Stormy Daniels's Lawyer Michael Avenatti Says It's 'Bigly Bad' That FBI 'Imaged' 16 of Trump Attorney's Cell Phones

Michael Cohen and Donald Trump are facing increasing legal peril, according to Stormy Daniels's lawyer Michael Avenatti, who's been tweeting out the latest dispatches from the president's personal attorney's federal court hearing.

On Thursday, Avenatti tweeted word that the FBI had imaged 16 of Cohen's cell phones and BlackBerries, which had all been seized in a federal raid on Cohen's office and hotel room earlier this month. Avenatti says it could only mean one thing for Cohen, President Donald Trump's personal counsel: disaster.

"Usually not a good sign when the target appears to have saved old phones and there are that many phones to recover," Avenatti wrote. "BIGLY bad...for many."

Thursday brought other potential harbingers of doom for the Trump-Cohen team, as the president confirmed for the first time that Cohen represented him in his dealings with Daniels during an interview with Fox & Friends.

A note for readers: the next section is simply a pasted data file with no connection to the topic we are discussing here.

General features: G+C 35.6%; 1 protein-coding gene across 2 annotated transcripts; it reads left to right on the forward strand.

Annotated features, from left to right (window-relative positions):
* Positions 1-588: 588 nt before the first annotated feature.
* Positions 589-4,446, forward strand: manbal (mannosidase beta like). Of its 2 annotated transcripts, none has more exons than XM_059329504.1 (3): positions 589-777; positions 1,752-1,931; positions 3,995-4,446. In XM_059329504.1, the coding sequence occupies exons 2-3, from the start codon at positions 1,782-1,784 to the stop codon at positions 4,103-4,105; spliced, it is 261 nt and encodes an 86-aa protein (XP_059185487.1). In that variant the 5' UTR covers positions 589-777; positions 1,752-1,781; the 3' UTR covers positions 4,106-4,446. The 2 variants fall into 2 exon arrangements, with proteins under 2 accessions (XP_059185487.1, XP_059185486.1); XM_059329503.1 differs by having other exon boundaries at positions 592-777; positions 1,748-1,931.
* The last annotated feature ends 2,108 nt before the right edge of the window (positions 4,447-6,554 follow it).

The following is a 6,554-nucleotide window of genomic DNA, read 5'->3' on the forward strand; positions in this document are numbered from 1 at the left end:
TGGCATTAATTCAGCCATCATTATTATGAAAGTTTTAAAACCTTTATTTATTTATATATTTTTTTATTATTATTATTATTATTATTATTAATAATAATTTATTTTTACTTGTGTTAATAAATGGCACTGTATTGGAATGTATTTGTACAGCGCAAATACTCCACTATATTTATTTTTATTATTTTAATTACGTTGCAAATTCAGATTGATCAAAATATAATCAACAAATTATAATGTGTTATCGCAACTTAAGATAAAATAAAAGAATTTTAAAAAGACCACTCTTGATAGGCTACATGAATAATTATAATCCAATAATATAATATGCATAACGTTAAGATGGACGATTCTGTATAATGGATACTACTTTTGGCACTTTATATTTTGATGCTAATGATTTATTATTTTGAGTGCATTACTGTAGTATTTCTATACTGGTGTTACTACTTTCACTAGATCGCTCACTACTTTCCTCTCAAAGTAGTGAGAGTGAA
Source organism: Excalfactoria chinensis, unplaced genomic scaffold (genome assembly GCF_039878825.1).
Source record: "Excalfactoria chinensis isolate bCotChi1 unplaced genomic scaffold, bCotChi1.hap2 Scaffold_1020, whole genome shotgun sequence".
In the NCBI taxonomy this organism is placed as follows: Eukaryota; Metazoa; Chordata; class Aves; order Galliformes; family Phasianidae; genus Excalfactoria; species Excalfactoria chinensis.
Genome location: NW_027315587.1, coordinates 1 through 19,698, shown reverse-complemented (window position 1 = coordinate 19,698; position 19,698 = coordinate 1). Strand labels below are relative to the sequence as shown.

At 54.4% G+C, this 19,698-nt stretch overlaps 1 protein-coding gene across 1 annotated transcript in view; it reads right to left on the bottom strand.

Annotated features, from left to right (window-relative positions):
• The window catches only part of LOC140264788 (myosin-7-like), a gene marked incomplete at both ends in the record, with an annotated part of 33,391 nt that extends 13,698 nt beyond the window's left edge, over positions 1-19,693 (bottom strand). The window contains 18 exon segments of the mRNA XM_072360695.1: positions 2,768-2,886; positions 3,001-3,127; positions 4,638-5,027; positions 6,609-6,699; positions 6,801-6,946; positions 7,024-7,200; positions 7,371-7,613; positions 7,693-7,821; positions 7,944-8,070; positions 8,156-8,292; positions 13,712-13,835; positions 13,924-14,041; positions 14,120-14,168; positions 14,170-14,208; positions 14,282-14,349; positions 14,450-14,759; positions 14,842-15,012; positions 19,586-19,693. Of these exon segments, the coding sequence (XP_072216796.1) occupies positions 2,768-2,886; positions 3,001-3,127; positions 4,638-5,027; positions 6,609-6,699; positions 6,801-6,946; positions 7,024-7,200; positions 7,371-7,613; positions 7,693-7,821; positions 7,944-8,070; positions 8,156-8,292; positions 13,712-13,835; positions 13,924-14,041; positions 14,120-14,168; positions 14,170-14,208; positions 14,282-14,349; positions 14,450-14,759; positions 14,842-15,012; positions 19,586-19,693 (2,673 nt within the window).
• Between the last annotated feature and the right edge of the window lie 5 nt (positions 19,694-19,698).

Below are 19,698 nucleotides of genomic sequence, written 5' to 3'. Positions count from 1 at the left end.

"He represents me, like with this crazy Stormy Daniels deal, he represented me," Trump told the show's hosts. "From what I've seen, he did absolutely nothing wrong. There were no campaign funds going into this, which would have been a problem."

The admission was likely to Cohen's chagrin. On Wednesday, he invoked his Fifth Amendment rights during federal court proceedings in Los Angeles over a lawsuit brought by Stormy Daniels challenging a $130,000 non-disclosure agreement orchestrated by Cohen just weeks before the 2016 election.

Trump's comment to Fox & Friends may have landed Cohen in more legal trouble. After the Thursday-morning interview, federal prosecutors in New York filed a claim arguing that Trump's "crazy Stormy Daniels" remark contradicted Cohen's appeals to attorney-client privilege.

Later in the day, the judge in the case, Kimba Wood, announced the appointment of a "special master" to review the communications and records between Cohen and the president the FBI seized to decide which are protected by attorney-client privilege.

"It's a hugely damaging admission by the president, because according to what he said on Air Force One a few weeks ago, he didn't know anything about the agreement, he didn't know anything about the payment, Michael Cohen went off and did this on a lark and Mr. Trump knew nothing about it," Avenatti said on MSNBC's Morning Joe. "We now find out that that's bogus."

Avenatti counts it as another win for him and his client.

"They keep coming," he said. "I don't know how I've fallen into such good luck in this case, but I'm going to take it."